Looking at the Tent and facilities on days when the area is concert free it’s plain to see the elements have taken their toll. The Open Air ‘tent’ itself was designed specifically for the space and was, initially anyway, taken down after the end of each season. Then came the idea, backed by Telekom, to use the space (and the tent) as an ice-rink. The result – a ‘Summer Season ’tent left up in freezing temperatures, wind and rain, all year round. Not surprisingly renovation costs are now crippling. Who is responsible for the use as an Ice Rink? Hopefully it’s taken into consideration that the structure takes its worst battering outside of the Concert Season.
The economy isn’t helping either of course. Bläck Fööss had 7,800 visitors in 2007, in 2011 it was 3,300. A similar drop occurred with BAP last year. The venue is built for 8,500 visitors, less than 4,000 is, says Bernhard Spies, a waste; and it’s a waste that The Kunsthalle should not have to cover he says. This is not what the Government funding provided to the Kunsthalle is meant to provide for. The Kunsthalle deserves support from the ‘Bund’ he says, but asserts that the concerts are something local investors and The City of Bonn itself should cover.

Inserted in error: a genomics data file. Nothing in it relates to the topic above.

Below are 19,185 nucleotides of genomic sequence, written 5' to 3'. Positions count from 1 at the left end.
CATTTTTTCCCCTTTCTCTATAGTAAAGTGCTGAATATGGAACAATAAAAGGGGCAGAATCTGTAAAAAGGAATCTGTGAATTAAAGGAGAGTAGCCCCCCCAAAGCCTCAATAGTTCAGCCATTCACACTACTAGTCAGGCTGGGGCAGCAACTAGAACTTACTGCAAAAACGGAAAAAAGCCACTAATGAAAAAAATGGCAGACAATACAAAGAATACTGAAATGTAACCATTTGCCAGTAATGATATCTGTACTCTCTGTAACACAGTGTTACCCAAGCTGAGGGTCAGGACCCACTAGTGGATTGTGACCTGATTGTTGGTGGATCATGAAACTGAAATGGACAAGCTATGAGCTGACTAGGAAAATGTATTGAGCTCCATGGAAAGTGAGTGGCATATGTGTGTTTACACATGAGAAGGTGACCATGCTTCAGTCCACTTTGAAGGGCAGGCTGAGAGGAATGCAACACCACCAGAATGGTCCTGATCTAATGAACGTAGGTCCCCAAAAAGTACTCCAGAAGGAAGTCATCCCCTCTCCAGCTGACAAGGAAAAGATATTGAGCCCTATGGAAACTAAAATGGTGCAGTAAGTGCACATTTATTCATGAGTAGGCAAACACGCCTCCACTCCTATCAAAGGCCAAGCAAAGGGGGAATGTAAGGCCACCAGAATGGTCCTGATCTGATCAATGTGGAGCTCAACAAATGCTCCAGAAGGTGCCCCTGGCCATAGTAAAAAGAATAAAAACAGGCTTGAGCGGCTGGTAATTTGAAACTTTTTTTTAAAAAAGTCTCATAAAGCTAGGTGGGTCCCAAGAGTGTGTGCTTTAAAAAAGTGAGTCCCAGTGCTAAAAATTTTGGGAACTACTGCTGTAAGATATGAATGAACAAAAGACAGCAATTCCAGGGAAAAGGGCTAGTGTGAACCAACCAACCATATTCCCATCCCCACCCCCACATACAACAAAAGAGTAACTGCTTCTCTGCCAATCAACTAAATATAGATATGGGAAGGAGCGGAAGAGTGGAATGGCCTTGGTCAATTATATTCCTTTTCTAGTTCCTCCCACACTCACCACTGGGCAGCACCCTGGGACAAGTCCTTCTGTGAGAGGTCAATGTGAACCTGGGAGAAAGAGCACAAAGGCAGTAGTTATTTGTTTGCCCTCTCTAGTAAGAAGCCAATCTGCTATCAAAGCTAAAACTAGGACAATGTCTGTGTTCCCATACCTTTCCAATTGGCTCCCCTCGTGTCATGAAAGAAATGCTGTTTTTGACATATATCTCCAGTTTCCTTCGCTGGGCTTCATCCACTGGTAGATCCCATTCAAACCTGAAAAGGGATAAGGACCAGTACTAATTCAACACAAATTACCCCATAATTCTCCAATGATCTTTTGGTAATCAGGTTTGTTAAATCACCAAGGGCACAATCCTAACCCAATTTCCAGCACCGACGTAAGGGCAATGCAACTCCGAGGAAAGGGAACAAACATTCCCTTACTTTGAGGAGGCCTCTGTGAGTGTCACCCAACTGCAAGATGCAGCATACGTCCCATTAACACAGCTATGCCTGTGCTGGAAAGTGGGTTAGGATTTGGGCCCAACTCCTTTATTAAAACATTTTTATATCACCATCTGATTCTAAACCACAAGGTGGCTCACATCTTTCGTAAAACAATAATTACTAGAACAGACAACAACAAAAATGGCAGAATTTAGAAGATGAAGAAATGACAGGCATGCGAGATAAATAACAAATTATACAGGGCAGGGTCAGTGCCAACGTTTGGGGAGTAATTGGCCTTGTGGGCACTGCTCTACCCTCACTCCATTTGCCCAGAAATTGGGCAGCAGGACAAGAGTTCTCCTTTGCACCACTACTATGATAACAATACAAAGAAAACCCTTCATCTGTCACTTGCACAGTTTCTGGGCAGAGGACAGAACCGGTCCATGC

At present The City of Bonn claims it is doing its best to help find new investors and hopes to keep the Open Air Season in Museumsplatz. Mayor Jürgen Nimptsch has said that all possibilities, including financial support for an alternative venue, are being considered should there still be no takers for the new, renovation costs inclusive, contract that forced out KultEvent.
So let’s take a look at The City of Bonn as a possible saviour of the Big Tent. It certainly helps Music out with support for ‘RheinKultur’ – A lot of money went towards Bonn’s yearly free concert in Rheinpark. Let’s not forget though that Rheinkultur too was recently on the verge of extinction. It had to be saved by the people of Bonn who valued it. Why is Rheinkultur a free Festival though? Surely visitors would happily pay a nominal admission charge to ensure its survival? 5 Euros for example. The price of a couple of drinks. With the cancellation of ‘Bonn Summer’ and the threatened extinction last year of Rheinkultur and now ‘Bonn Open Air’ the City needs to take an urgent look at where it’s good name for live music is heading.
We can still look forward to moderately successful acts at the Harmonie and the Bruckenforum, but as a top City for top musicians we look doomed. The Market traders have plenty of space in the Summer without the ‘Bonn Summer’ stage, and now we have the very real possibility that BKH’s plan ‘B’ of Gustav Peichl’s original plan for the Open Air ground – that of a garden, fountain and sculptures looms large. For me, such a plan would equate to a ‘Memorial Park’ to the Grand days when top musicians and their music filled the space. Personally I prefer a square that can create memories rather than one where I can go to remember them.